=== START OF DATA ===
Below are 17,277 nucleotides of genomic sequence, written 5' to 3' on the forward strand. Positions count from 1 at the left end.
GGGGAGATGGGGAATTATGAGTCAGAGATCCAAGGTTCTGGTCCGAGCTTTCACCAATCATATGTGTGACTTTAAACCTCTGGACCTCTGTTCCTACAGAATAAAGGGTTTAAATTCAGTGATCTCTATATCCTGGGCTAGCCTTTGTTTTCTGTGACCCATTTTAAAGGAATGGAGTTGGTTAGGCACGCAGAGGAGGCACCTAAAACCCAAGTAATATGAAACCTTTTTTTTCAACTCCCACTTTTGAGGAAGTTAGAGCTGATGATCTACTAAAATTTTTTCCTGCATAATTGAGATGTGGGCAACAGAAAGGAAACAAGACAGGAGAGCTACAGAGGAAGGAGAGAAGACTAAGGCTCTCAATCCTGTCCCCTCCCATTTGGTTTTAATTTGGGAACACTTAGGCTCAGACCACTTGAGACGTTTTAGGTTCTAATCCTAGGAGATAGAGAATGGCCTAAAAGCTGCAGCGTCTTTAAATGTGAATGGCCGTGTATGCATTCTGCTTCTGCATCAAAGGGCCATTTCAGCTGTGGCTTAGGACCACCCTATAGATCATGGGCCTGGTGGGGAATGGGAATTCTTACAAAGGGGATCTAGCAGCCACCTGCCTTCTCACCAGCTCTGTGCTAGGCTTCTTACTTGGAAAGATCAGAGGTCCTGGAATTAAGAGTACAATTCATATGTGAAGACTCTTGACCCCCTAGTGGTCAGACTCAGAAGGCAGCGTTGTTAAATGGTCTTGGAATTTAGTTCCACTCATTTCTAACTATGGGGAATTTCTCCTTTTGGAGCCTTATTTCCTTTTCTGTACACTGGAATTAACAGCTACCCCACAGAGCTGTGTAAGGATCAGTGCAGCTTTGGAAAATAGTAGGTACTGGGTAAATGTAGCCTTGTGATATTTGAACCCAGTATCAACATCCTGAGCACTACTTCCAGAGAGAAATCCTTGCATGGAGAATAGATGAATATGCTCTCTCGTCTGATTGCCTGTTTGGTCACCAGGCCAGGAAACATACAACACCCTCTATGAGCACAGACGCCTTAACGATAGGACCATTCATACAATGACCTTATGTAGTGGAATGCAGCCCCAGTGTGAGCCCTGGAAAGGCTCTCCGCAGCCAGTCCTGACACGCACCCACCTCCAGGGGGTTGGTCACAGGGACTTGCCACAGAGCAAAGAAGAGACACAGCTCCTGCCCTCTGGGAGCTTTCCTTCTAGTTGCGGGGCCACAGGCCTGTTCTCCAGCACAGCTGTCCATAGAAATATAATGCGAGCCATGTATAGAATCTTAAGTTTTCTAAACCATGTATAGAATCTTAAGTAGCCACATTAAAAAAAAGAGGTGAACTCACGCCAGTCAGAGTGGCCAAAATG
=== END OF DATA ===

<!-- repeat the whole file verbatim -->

Below are 17,277 nucleotides of genomic sequence, written 5' to 3' on the forward strand. Positions count from 1 at the left end.
GGGGAGATGGGGAATTATGAGTCAGAGATCCAAGGTTCTGGTCCGAGCTTTCACCAATCATATGTGTGACTTTAAACCTCTGGACCTCTGTTCCTACAGAATAAAGGGTTTAAATTCAGTGATCTCTATATCCTGGGCTAGCCTTTGTTTTCTGTGACCCATTTTAAAGGAATGGAGTTGGTTAGGCACGCAGAGGAGGCACCTAAAACCCAAGTAATATGAAACCTTTTTTTTCAACTCCCACTTTTGAGGAAGTTAGAGCTGATGATCTACTAAAATTTTTTCCTGCATAATTGAGATGTGGGCAACAGAAAGGAAACAAGACAGGAGAGCTACAGAGGAAGGAGAGAAGACTAAGGCTCTCAATCCTGTCCCCTCCCATTTGGTTTTAATTTGGGAACACTTAGGCTCAGACCACTTGAGACGTTTTAGGTTCTAATCCTAGGAGATAGAGAATGGCCTAAAAGCTGCAGCGTCTTTAAATGTGAATGGCCGTGTATGCATTCTGCTTCTGCATCAAAGGGCCATTTCAGCTGTGGCTTAGGACCACCCTATAGATCATGGGCCTGGTGGGGAATGGGAATTCTTACAAAGGGGATCTAGCAGCCACCTGCCTTCTCACCAGCTCTGTGCTAGGCTTCTTACTTGGAAAGATCAGAGGTCCTGGAATTAAGAGTACAATTCATATGTGAAGACTCTTGACCCCCTAGTGGTCAGACTCAGAAGGCAGCGTTGTTAAATGGTCTTGGAATTTAGTTCCACTCATTTCTAACTATGGGGAATTTCTCCTTTTGGAGCCTTATTTCCTTTTCTGTACACTGGAATTAACAGCTACCCCACAGAGCTGTGTAAGGATCAGTGCAGCTTTGGAAAATAGTAGGTACTGGGTAAATGTAGCCTTGTGATATTTGAACCCAGTATCAACATCCTGAGCACTACTTCCAGAGAGAAATCCTTGCATGGAGAATAGATGAATATGCTCTCTCGTCTGATTGCCTGTTTGGTCACCAGGCCAGGAAACATACAACACCCTCTATGAGCACAGACGCCTTAACGATAGGACCATTCATACAATGACCTTATGTAGTGGAATGCAGCCCCAGTGTGAGCCCTGGAAAGGCTCTCCGCAGCCAGTCCTGACACGCACCCACCTCCAGGGGGTTGGTCACAGGGACTTGCCACAGAGCAAAGAAGAGACACAGCTCCTGCCCTCTGGGAGCTTTCCTTCTAGTTGCGGGGCCACAGGCCTGTTCTCCAGCACAGCTGTCCATAGAAATATAATGCGAGCCATGTATAGAATCTTAAGTTTTCTAAACCATGTATAGAATCTTAAGTAGCCACATTAAAAAAAAGAGGTGAACTCACGCCAGTCAGAGTGGCCAAAATG